Kinds of Hunting
Please scroll through to read about the different kinds of hunting.
● "Without any ifs ands or buts, the lion is the most formidable animal on Earth when pitted against man, even tough the man be well armed.
"[O]nce a lion is in full charge towards you, there is a good chance he is going to be on top of you, however much you fancy yourself as a shot. Many better men than you or me have had that point forcibly demonstrated to them.
"Then came the magic sound of strong teeth treating at the kill. How the adrenaline pours into your system at a moment like this."
- P.H. Tony Dyer
● "One feels that lions are all that one lives for."
● "I have seen the royal lion, before sunrise, below a waning moon, crossing the grey plain on his way home from the kill, drawing a dark wake in the silvery grass."
- Karen Blixen, Letters from Africa 1914-1931
● "A safari is more than a morning hunt. It is the pantheon of hunting."
- John J. Jackson, III
● "All through the hours of darkness they were entertained by the cacophony of great armies of grunting wildebeest, honking zebra, roaring lions, screeches, cackles, snorts and often hideous howls rending the night."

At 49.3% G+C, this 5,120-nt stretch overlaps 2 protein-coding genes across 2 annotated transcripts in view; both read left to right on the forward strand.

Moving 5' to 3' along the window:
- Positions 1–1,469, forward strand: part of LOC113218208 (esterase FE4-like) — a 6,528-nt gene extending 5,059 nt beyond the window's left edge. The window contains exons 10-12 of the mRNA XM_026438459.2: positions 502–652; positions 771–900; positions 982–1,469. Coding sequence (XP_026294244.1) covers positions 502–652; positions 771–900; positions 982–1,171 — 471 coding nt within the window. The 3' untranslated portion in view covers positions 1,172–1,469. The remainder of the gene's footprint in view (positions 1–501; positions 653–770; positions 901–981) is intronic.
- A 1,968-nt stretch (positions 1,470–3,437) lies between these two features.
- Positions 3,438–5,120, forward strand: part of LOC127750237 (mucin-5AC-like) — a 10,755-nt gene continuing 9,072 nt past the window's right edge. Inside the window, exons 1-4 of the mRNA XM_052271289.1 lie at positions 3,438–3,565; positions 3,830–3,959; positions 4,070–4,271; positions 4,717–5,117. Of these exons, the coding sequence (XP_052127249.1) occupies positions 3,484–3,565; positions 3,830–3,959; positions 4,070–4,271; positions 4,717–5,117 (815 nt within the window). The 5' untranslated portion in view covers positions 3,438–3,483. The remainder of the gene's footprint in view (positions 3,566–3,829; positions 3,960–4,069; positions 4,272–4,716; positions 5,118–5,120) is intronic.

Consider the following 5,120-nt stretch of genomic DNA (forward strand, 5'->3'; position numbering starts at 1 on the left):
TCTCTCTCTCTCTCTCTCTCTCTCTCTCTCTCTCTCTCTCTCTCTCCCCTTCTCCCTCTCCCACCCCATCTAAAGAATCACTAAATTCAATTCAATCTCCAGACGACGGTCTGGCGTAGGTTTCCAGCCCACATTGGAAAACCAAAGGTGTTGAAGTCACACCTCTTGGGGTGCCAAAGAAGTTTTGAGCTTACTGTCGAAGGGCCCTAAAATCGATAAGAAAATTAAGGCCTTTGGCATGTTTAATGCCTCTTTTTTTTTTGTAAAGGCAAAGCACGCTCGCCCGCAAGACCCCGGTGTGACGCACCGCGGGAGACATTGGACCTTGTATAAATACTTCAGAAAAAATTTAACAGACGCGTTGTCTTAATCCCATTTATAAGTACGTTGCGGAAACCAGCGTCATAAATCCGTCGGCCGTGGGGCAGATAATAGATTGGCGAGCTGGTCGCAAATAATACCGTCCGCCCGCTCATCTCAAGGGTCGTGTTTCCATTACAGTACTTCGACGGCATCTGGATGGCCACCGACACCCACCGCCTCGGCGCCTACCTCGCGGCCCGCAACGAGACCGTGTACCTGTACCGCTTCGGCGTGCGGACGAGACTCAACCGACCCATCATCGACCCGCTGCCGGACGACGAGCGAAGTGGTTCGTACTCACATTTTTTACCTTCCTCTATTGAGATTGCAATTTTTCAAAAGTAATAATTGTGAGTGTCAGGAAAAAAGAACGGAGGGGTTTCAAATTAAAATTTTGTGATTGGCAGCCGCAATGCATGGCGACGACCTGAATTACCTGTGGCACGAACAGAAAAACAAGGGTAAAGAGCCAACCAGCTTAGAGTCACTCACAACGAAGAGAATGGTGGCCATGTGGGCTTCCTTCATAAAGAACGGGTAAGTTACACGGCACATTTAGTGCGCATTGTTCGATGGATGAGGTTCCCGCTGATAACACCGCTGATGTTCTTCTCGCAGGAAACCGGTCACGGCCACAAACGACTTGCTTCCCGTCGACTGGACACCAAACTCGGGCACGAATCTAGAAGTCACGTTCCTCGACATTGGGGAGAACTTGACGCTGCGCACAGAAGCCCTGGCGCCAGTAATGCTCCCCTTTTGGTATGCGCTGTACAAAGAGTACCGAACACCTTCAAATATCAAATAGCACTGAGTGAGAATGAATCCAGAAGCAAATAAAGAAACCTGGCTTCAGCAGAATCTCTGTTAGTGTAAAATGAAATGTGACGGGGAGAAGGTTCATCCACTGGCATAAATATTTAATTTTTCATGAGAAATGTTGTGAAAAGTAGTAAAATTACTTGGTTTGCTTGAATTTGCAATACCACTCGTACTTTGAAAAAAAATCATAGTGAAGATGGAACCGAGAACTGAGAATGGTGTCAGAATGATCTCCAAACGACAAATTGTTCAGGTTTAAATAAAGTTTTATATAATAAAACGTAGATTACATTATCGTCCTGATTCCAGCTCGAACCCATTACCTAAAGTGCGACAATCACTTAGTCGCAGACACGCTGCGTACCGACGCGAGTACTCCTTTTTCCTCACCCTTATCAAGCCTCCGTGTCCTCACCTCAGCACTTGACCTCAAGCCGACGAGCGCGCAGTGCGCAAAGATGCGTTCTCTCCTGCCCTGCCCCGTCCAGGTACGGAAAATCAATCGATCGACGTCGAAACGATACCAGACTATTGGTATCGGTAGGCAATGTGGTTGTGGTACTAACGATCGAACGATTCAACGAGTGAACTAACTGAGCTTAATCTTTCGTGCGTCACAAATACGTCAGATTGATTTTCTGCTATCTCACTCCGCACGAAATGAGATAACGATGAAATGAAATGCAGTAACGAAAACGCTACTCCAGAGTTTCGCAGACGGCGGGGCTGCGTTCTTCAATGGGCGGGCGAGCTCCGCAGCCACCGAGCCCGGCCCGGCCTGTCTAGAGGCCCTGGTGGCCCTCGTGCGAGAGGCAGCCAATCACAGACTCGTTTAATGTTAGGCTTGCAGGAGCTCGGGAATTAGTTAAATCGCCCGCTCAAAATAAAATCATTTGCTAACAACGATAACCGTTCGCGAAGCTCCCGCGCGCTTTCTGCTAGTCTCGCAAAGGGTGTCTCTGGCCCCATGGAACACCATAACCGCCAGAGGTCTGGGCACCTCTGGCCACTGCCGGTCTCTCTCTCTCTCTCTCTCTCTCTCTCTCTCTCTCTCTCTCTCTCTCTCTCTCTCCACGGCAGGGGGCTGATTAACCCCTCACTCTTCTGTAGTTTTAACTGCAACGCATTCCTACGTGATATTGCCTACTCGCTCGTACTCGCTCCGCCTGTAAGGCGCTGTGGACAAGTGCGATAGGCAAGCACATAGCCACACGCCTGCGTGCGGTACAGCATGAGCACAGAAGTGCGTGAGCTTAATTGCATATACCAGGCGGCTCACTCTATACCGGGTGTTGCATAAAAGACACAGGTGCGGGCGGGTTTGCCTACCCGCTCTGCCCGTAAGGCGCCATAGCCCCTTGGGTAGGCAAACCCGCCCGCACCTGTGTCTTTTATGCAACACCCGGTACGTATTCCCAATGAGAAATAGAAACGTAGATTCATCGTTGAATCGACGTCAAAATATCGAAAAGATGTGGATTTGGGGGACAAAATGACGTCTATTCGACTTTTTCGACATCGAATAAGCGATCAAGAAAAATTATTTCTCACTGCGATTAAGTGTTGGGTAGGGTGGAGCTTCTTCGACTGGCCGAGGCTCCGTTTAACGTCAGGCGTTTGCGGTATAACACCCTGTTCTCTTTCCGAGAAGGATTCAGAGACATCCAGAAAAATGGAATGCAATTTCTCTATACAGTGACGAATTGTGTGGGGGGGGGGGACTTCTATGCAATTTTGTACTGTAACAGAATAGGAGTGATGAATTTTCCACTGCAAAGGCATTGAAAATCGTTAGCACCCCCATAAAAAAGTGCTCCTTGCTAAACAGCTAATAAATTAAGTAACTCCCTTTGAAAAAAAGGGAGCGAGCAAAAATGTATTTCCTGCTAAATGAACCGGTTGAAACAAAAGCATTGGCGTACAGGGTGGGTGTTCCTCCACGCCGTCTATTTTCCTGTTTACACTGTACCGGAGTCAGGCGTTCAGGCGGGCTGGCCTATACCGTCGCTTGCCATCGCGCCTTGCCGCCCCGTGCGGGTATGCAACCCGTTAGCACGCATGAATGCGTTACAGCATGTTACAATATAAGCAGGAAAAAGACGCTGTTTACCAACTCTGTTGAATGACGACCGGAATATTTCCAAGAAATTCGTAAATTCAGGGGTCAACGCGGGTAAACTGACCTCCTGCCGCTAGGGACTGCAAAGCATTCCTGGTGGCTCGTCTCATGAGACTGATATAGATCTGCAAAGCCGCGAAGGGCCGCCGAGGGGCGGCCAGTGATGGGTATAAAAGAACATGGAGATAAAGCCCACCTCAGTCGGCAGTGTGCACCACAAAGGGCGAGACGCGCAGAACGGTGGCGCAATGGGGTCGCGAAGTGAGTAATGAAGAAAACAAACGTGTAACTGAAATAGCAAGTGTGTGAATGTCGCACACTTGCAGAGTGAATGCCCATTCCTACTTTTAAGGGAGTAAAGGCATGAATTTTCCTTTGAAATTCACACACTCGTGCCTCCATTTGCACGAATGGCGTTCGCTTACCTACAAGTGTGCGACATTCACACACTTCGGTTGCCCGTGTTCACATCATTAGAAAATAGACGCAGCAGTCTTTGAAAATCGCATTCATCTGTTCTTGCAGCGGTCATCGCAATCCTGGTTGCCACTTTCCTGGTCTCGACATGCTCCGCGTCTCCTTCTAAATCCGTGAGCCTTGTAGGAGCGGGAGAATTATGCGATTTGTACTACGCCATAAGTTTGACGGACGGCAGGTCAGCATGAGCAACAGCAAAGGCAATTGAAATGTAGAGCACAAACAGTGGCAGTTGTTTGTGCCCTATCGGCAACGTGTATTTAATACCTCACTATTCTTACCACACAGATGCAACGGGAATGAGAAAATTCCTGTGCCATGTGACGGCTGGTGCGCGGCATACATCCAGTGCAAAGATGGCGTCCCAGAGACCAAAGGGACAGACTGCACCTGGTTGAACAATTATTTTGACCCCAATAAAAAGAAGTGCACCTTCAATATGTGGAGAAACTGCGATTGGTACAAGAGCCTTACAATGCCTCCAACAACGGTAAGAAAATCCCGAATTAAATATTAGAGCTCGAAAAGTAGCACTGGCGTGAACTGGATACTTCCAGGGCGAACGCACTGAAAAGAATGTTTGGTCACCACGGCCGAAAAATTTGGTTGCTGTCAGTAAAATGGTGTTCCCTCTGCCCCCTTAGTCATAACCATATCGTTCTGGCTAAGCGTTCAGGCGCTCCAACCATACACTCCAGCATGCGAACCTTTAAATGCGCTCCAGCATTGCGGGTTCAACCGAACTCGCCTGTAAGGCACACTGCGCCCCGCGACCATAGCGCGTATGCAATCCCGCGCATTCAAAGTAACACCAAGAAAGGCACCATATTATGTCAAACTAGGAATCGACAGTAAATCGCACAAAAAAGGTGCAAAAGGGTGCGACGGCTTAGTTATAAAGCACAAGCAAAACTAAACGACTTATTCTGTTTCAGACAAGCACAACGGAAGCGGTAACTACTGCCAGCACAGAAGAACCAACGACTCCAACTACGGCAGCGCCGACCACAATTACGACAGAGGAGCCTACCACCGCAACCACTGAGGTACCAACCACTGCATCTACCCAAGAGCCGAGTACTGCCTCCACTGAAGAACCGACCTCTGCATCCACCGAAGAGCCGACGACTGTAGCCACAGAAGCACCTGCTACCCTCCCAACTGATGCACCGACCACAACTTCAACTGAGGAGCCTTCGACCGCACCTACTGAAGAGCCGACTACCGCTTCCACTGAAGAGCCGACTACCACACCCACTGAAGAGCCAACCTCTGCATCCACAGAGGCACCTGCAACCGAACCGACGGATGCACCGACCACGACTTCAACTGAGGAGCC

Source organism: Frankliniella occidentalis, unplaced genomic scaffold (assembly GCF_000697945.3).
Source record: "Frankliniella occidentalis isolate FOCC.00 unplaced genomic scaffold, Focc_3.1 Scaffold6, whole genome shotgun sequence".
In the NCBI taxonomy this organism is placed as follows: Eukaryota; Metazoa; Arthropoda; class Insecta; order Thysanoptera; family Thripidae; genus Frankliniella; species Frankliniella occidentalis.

- Jan Hensing, Encounters with Lions
● "I owe an honest apology to hunters whose ecstasy over hunting I had never before understood. There is nothing in the world quite like it."
- Karen Blixen in a letter after returning from a hunting safari
● "If I should wish anything back of my life, it would be to go on safari once again with Bror."
- Karen Blixen shortly before her death at age 77 in Denmark
● "All I wanted to do now was to get back to Africa. We had not left it yet, but when I would wake in the night, I would lie listening, homesick for it already."
- Ernest Hemmingway
● Mountain Hunters are athletes, guys and gals who work out and stay in shape knowing that bow range in rugged country comes at a price.
Mountains make their own weather and if you don't believe it, spend 10 days at the top of one..
Please click link for more from this incredible article on Sheep/Mountain/Bow Hunting: Between the Ears: The Mindset of a Mountain Hunter, Tom Miranda, Slam Quest #184, 2018
● The wild ram embodies the mystery and magic of the mountains, the rocky canyons, the snowy peaks, the fragrant alpine meadows, the gray slide rock, the icy, dancing rills fed by snowbank and glacier, the sweet, clean air of the high places, and the sense of being alone on the top of the world with the eagles, the marmots, and the wild sheep themselves. - "The Bighorn," March 1960
● The old bighorn will lead the hunter into the most beautiful country he's ever seen. He'll wear him out, give him buck fever, and break his heart; but if the hunter is the type that's susceptible to sheep fever he'll never be completely happy hunting anything else. - "The Bighorn," March 1960
● "Sheep hunting can be a morale-shattering, frustrating, physically exhausting experience and yet nothing compares with the challenge of the mountain…the high wind-swept saddles…the rocky crags."
- Bob Householder
● Sheep hunting is brutal, exhausting, and downright dangerous.. and there's nothing I'd rather be doing. - Jim Winjum, President Kenetrek, LLC.